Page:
Sunday, November 29, 2015



ACTUALITIES by Norma Cole and Marina Adams
(Litmus Press, Brooklyn, 2015)

ACTUALITIES is the most organic collaboration between art and text that I have witnessed in at least three years (as far back as my memory allows) if not more. By “organic” I mean a natural relationship between image and word that transcends how the work was created as collaboration: the result seems created by a single author-artist rather than its two creators: poet Norma Cole and artist Marina Adams.

The effect is particularly arresting given the work’s abstraction — or maybe that’s why the coupling of art and text is so effective. e.g. this text and image (do forgive the poor quality of my Iphone photos—but I trust you get the drift):


As if we didn’t know, first jasmine and roses climbing over the fence, sort of a prison song, something I didn’t claim to know, said Veronique. First a window, then I saw them, hat pins, stick pins collar stays with monograms or hidden messages on them, plastic, brass or silver, tortoise shell or mother of pearl in order to look crisp, jump starts, “courteous” or “visitation” betrayed in his dark glasses.

While I note “couplings” between text and image in this review, I mean coupling only through a book format in which a particular text is next to a particular image.  It seems to me that several alternative pairings would be equally effective as one switches around the order in which the visual and text are presented within the book. While this effect relates to abstraction, I suspect it’s also generated by the familiarity the duo have with each other’s work—in an Author’s Note, Cole mentions that the two have been in collaboration for about 30 years

In any event, I feel, too, that one reason the pairings work so well is because of the airiness in both text and image — there is, in both mediums, a sense of space, or expanse (Litmus Press’ willingness to allow for a 8” x 11” size enhances the work’s expanse) , e.g. this “coupling”:







And yet, despite what I earlier called “abstraction,” the text does not lack specificity so that one can discern a correlation between the matched art and poem, e.g.

I am a man

so I go walking

hunting and stalking

one letter at a time.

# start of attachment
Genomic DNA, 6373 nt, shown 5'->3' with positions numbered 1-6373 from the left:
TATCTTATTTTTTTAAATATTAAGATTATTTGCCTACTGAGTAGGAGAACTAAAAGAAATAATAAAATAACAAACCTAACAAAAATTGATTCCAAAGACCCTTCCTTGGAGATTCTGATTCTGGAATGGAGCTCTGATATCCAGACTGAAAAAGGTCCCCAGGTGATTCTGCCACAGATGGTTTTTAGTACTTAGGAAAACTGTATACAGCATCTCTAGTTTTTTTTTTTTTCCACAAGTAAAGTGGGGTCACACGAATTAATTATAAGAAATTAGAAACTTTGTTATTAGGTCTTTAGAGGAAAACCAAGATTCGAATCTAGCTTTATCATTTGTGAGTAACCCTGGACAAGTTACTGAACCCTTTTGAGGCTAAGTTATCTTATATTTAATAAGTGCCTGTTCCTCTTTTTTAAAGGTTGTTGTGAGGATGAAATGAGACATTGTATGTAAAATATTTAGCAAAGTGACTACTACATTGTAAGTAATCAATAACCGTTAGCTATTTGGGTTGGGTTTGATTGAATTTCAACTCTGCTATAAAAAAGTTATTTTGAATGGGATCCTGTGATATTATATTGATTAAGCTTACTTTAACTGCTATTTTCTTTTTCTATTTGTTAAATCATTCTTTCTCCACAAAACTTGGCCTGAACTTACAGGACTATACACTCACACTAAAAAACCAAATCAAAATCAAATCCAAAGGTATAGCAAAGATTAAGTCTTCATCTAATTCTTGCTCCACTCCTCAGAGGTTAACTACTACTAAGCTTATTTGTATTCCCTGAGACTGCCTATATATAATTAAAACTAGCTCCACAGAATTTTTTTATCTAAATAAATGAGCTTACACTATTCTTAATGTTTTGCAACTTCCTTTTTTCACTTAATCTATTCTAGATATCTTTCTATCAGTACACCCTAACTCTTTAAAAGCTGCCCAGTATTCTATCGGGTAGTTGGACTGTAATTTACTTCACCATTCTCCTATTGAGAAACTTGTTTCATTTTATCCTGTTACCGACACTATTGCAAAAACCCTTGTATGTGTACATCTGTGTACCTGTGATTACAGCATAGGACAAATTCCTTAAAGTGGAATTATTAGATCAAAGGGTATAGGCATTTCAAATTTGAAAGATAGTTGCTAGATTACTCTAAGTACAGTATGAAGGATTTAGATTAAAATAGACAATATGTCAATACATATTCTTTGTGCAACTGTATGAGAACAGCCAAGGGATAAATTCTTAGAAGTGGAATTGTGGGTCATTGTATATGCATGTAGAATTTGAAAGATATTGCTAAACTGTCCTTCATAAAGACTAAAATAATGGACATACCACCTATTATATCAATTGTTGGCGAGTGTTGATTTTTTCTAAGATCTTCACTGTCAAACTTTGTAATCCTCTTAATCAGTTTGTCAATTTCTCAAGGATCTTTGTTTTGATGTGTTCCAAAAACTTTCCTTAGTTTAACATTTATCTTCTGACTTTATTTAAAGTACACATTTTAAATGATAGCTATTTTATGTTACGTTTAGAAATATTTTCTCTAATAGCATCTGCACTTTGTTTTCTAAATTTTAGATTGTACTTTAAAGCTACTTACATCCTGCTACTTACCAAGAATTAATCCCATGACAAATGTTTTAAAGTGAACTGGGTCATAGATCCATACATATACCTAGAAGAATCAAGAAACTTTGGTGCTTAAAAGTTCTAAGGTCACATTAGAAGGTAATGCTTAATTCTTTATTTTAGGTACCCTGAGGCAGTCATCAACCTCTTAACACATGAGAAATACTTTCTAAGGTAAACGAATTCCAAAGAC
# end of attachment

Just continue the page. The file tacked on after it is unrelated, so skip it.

Then I stand, sit,

play the lyre.

Its sound is crystal

light, the song of

the spheres played

with a pick, a particle

or credit card on

a fine iron gate

from paradise to

the end of the island.

Last but not least, while I’ve read Cole’s poetry in the past, there’s something in the poems in this book that makes me pause, linger and — the highest compliment of all — make me return to her prior books for another read(s). I think this pull on me can be captured by her poem:


That beautiful lamp

the way it comes into focus, a

narrowing, tightening

this moment of recognition

and I saw

a few times

what some thought

they saw

the dream world is for dreamers

Ultimately, Norma Cole and Marina Adams have created a thing of beauty, a space for meditation (I first typed “medication” which seems apt too as the effect certainly can be “healing”), a very effective actualization, and a work in which, and at which, marvel.  My gratitude to the poet, artist and publisher Litmus Press.


Eileen Tabios does not let her books be reviewed by Galatea Resurrects because she's its editor (the exception would be books that focus on other poets as well).  She is pleased, though, to point you elsewhere to recent reviews of her work.  I FORGOT LIGHT BURNS received a review by Zvi A. Sesling at Boston Area Small Press & Poetry Scene; by Amazon Hall of Fame reviewer Grady Harp over HERE; and by Allen Bramhall in Tributary.  Her experimental biography AGAINST MISANTHROPY: A LIFE IN POETRY received a review by Tom Hibbard in The Halo-Halo Review, Allen Bramhall in Mandala Web and Chris Mansel in The Daily Art Source. SUN STIGMATA also received a review by Edric Mesmer at Yellow Field.  Recent releases are the e-chap DUENDE IN THE ALLEYS as well as INVENT(ST)ORY which is her second “Selected Poems" project; while her first Selected THE THORN ROSARY was focused on the prose poem form, INVEN(ST)ORY focuses on the list or catalog poem form.  A key poem in INVENT(ST)ORY was reviewed by John Bloomberg-Rissman in The Halo-Halo Review, and the book itself was reviewed by Chris Mansel in The Daily Art Source and Allen Bramhall in Mandala Web.  More information at 

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